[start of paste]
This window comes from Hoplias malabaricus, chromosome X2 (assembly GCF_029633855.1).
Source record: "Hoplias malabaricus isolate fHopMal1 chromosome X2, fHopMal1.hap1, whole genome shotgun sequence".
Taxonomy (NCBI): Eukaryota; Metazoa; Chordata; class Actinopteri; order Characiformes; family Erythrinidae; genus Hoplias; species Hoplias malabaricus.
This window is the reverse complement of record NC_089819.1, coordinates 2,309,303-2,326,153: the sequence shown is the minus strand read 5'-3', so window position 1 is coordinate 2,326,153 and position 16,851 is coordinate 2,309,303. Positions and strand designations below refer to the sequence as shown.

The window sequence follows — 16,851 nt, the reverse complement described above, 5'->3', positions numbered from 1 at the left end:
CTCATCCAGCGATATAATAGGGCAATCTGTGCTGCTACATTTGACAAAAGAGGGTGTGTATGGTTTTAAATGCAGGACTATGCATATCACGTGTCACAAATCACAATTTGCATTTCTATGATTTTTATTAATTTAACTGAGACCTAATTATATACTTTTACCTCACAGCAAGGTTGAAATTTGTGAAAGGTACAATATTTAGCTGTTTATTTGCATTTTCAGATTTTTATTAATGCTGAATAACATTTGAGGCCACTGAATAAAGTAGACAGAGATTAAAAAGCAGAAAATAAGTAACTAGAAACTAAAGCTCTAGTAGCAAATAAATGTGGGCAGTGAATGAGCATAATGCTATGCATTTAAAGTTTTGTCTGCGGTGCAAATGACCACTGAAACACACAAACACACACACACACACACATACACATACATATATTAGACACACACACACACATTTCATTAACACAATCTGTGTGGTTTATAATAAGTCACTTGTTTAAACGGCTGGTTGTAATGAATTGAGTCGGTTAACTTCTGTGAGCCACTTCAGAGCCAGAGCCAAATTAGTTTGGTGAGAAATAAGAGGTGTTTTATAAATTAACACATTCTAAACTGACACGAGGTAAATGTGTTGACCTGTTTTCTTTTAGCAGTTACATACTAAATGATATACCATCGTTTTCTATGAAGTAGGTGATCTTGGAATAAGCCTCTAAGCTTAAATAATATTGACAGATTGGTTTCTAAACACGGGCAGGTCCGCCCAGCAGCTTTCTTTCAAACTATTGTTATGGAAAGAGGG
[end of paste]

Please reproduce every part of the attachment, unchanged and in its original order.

This window comes from Hoplias malabaricus, chromosome X2 (assembly GCF_029633855.1).
Source record: "Hoplias malabaricus isolate fHopMal1 chromosome X2, fHopMal1.hap1, whole genome shotgun sequence".
Taxonomy (NCBI): Eukaryota; Metazoa; Chordata; class Actinopteri; order Characiformes; family Erythrinidae; genus Hoplias; species Hoplias malabaricus.
This window is the reverse complement of record NC_089819.1, coordinates 2,309,303-2,326,153: the sequence shown is the minus strand read 5'-3', so window position 1 is coordinate 2,326,153 and position 16,851 is coordinate 2,309,303. Positions and strand designations below refer to the sequence as shown.

The window sequence follows — 16,851 nt, the reverse complement described above, 5'->3', positions numbered from 1 at the left end:
CTCATCCAGCGATATAATAGGGCAATCTGTGCTGCTACATTTGACAAAAGAGGGTGTGTATGGTTTTAAATGCAGGACTATGCATATCACGTGTCACAAATCACAATTTGCATTTCTATGATTTTTATTAATTTAACTGAGACCTAATTATATACTTTTACCTCACAGCAAGGTTGAAATTTGTGAAAGGTACAATATTTAGCTGTTTATTTGCATTTTCAGATTTTTATTAATGCTGAATAACATTTGAGGCCACTGAATAAAGTAGACAGAGATTAAAAAGCAGAAAATAAGTAACTAGAAACTAAAGCTCTAGTAGCAAATAAATGTGGGCAGTGAATGAGCATAATGCTATGCATTTAAAGTTTTGTCTGCGGTGCAAATGACCACTGAAACACACAAACACACACACACACACACATACACATACATATATTAGACACACACACACACATTTCATTAACACAATCTGTGTGGTTTATAATAAGTCACTTGTTTAAACGGCTGGTTGTAATGAATTGAGTCGGTTAACTTCTGTGAGCCACTTCAGAGCCAGAGCCAAATTAGTTTGGTGAGAAATAAGAGGTGTTTTATAAATTAACACATTCTAAACTGACACGAGGTAAATGTGTTGACCTGTTTTCTTTTAGCAGTTACATACTAAATGATATACCATCGTTTTCTATGAAGTAGGTGATCTTGGAATAAGCCTCTAAGCTTAAATAATATTGACAGATTGGTTTCTAAACACGGGCAGGTCCGCCCAGCAGCTTTCTTTCAAACTATTGTTATGGAAAGAGGG